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WordPress, Custom Field Suite and the WP REST API as a Middleware Platform

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Over the last five years or so, I’ve worked a lot with WordPress — developing custom plugins as well as piecing together pre-existing components to build (hopefully) really great websites.

But WordPress is more than just a blogging tool, and can be more just a tool for websites.

My most recent WordPress-related endeavour has been in my day job.

I have been looking at taking various bits of information about business processes that thus far have been disparate and disconnected and structuring and centralising that information so it can be more useful.

I’ve been using custom post types in WordPress for different types of information. Custom Field Suite makes describing the metadata we want to store a breeze, and effortlessly provides a beautiful and usable interface for “mere mortals” to input and manipulate the data later in the WP-Admin interface.

I work in an education environment; a simple example of one of these entities is the lunch menu (formerly just a Word document with no meaningful machine-readable structure at all). This was a nice, easy and public entity to start with.

So, we have a:

  • Custom post type for a lunch menu
  • A Custom Field Suite field group attached to the custom post type
  • Members plugin to control read and write access to that custom post type 

The final piece of the puzzle is using the WP REST API to be able to expose this data to other systems.

With a very small amount of code, the REST API can be convinced to enable access to these custom entities — and of course we still retain WordPress’ access control (with a little help from the Members plugin) to ensure we’re not too free with our data!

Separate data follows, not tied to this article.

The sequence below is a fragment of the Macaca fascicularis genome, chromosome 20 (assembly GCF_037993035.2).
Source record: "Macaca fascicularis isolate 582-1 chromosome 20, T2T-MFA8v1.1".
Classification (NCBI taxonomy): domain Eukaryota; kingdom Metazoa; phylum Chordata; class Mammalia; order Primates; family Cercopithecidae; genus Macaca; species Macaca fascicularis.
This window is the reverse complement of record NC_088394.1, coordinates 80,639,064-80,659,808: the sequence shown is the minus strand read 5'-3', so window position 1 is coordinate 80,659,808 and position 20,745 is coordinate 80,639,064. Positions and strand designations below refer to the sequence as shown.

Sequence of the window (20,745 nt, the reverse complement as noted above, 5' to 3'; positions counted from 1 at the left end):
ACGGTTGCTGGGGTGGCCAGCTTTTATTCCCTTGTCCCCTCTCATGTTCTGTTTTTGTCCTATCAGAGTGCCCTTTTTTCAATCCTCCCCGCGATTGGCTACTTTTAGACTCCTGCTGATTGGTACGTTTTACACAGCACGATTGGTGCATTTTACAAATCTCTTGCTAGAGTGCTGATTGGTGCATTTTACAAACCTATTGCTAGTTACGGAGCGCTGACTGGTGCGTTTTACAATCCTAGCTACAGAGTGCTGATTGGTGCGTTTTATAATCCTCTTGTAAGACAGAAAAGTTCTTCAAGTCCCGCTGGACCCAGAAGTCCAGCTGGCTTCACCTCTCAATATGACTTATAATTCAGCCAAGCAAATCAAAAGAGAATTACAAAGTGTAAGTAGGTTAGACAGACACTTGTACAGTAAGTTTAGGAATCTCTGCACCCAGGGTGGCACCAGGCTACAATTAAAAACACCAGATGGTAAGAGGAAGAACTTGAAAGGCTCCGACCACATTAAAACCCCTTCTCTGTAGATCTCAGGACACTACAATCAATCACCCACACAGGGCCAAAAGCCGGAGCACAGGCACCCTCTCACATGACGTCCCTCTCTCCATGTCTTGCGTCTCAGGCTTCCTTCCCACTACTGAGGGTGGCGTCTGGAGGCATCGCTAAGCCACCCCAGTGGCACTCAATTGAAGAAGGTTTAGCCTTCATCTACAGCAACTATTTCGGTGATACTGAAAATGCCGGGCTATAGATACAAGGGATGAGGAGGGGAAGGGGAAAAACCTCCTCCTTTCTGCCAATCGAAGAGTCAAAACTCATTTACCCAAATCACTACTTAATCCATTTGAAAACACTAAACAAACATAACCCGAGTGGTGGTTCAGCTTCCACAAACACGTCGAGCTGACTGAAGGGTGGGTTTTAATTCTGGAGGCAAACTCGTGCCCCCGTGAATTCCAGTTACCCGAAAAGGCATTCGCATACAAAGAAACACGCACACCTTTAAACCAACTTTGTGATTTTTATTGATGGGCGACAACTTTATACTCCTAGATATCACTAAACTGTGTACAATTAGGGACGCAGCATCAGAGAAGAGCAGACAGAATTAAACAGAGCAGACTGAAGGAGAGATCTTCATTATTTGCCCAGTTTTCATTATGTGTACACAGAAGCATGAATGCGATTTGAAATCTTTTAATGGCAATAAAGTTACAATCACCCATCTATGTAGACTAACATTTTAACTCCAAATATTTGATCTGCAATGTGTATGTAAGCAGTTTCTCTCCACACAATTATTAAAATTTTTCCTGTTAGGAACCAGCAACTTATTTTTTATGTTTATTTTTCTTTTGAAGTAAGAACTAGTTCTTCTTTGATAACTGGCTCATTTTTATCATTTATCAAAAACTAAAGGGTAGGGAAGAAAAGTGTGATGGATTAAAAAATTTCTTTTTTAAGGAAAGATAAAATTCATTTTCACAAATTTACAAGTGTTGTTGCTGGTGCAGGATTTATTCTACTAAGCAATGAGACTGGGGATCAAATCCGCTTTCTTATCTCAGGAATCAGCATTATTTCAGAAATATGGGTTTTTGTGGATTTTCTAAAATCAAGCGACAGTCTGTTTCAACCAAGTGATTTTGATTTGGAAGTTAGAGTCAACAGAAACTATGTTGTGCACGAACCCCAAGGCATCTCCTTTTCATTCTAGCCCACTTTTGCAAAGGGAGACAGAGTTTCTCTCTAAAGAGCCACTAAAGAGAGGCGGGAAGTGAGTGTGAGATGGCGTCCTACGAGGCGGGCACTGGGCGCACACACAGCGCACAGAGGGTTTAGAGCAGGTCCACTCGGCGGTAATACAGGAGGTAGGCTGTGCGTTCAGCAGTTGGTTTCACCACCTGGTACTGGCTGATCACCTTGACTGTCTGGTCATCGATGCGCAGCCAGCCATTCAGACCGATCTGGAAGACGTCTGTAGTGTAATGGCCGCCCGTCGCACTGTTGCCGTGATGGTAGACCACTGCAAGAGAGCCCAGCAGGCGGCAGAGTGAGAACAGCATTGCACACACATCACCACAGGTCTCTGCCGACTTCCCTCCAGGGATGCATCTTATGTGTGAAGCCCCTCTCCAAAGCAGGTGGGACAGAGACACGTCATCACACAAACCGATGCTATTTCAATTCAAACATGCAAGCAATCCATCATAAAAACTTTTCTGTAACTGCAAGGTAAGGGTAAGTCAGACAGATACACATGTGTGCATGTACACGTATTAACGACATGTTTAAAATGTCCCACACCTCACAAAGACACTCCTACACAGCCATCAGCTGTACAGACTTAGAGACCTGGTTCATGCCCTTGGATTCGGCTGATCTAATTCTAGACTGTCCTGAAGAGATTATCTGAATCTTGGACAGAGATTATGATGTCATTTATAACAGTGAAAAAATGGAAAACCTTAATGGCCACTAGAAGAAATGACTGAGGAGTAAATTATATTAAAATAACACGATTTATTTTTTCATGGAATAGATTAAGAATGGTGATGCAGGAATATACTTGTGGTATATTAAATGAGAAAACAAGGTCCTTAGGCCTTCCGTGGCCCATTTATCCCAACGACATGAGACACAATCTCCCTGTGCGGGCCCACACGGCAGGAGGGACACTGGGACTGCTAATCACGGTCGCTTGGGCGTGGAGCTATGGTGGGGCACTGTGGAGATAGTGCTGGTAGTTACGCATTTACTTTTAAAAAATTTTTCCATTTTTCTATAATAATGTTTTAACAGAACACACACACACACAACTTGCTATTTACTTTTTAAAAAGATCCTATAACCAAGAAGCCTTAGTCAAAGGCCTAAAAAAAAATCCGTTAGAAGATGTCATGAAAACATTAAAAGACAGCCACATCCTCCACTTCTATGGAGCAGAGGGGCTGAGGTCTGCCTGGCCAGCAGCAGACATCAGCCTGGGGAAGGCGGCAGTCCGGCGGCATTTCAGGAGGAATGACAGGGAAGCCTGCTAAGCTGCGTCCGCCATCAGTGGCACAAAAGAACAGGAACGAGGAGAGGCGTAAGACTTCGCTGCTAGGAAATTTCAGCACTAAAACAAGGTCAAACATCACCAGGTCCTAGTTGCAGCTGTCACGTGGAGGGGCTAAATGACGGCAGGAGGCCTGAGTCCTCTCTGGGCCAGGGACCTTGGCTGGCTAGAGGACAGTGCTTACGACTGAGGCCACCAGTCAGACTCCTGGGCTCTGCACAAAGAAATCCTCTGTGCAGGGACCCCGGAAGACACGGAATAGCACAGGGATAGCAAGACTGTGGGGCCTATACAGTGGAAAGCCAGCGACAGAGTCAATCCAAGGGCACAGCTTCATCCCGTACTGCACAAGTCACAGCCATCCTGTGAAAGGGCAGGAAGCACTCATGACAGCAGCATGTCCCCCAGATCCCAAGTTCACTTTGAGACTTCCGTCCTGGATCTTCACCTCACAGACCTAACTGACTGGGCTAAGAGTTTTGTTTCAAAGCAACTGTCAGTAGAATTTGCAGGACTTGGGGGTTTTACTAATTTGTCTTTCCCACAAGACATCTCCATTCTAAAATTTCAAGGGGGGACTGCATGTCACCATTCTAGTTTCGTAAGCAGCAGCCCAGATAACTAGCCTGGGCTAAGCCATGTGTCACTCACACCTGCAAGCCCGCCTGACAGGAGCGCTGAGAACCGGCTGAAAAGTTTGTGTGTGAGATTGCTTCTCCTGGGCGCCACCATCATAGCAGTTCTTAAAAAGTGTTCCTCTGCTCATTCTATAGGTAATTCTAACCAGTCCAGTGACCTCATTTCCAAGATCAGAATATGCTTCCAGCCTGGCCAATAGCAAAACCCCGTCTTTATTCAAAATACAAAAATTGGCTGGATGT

Now we have somewhere where non-technical users can go to input data and the ability then to export that data through the REST API into any other application. Because we’ve formalised the structure of the information, we have the flexibility to display it in all sorts of different ways that are appropriate for the medium.

So our lunch menu can be:

  • Exposed via the web
  • Displayed on a screen in public areas
  • And more!

The lunch menu design was an exciting proof of concept of the idea. I’m now moving on to slightly more ambitious projects which involve using a little bit of custom ‘glue’ in PowerShell (but whichever programming language is appropriate could be used!) to write data from other external systems into WordPress for later use.

Getting information out of big proprietary information systems using their provided tools that require… shall we say patience… has been a challenge. But, once liberated, this information is now stored, structure, and now can be queried simply and securely for all sorts of uses.

Back in 2011 when I started developing for WordPress with Chris from Van Patten Media, I remember thinking to myself, “yeah, I can probably figure this out”. It perhaps wouldn’t have been so obvious then that building a skill set with a ‘blogging tool’ would prove useful five years later in a quite different context, but this is testament to the versatility of the WordPress platform and what it has become!

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